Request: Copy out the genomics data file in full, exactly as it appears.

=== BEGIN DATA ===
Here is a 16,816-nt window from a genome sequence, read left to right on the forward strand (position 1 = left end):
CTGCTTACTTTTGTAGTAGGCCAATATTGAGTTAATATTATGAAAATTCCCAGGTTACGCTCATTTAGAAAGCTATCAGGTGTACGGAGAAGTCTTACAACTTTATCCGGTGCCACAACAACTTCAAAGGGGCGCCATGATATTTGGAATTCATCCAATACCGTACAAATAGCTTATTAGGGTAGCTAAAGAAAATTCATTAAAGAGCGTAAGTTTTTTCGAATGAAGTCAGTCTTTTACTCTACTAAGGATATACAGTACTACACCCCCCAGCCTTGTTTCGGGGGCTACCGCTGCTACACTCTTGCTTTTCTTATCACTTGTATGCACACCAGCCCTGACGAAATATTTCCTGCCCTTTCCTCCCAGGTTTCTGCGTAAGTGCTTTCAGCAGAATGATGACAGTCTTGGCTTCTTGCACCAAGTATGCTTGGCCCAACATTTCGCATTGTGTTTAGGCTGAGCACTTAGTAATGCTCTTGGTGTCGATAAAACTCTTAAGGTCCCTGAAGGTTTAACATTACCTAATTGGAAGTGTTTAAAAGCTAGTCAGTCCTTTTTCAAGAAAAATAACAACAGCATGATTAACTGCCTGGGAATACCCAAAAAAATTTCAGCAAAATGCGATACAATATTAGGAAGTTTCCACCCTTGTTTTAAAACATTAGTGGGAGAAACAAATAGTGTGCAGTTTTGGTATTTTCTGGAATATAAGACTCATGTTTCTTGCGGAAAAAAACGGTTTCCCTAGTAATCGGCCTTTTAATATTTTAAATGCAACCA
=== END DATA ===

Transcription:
Here is a 16,816-nt window from a genome sequence, read left to right on the forward strand (position 1 = left end):
CTGCTTACTTTTGTAGTAGGCCAATATTGAGTTAATATTATGAAAATTCCCAGGTTACGCTCATTTAGAAAGCTATCAGGTGTACGGAGAAGTCTTACAACTTTATCCGGTGCCACAACAACTTCAAAGGGGCGCCATGATATTTGGAATTCATCCAATACCGTACAAATAGCTTATTAGGGTAGCTAAAGAAAATTCATTAAAGAGCGTAAGTTTTTTCGAATGAAGTCAGTCTTTTACTCTACTAAGGATATACAGTACTACACCCCCCAGCCTTGTTTCGGGGGCTACCGCTGCTACACTCTTGCTTTTCTTATCACTTGTATGCACACCAGCCCTGACGAAATATTTCCTGCCCTTTCCTCCCAGGTTTCTGCGTAAGTGCTTTCAGCAGAATGATGACAGTCTTGGCTTCTTGCACCAAGTATGCTTGGCCCAACATTTCGCATTGTGTTTAGGCTGAGCACTTAGTAATGCTCTTGGTGTCGATAAAACTCTTAAGGTCCCTGAAGGTTTAACATTACCTAATTGGAAGTGTTTAAAAGCTAGTCAGTCCTTTTTCAAGAAAAATAACAACAGCATGATTAACTGCCTGGGAATACCCAAAAAAATTTCAGCAAAATGCGATACAATATTAGGAAGTTTCCACCCTTGTTTTAAAACATTAGTGGGAGAAACAAATAGTGTGCAGTTTTGGTATTTTCTGGAATATAAGACTCATGTTTCTTGCGGAAAAAAACGGTTTCCCTAGTAATCGGCCTTTTAATATTTTAAATGCAACCA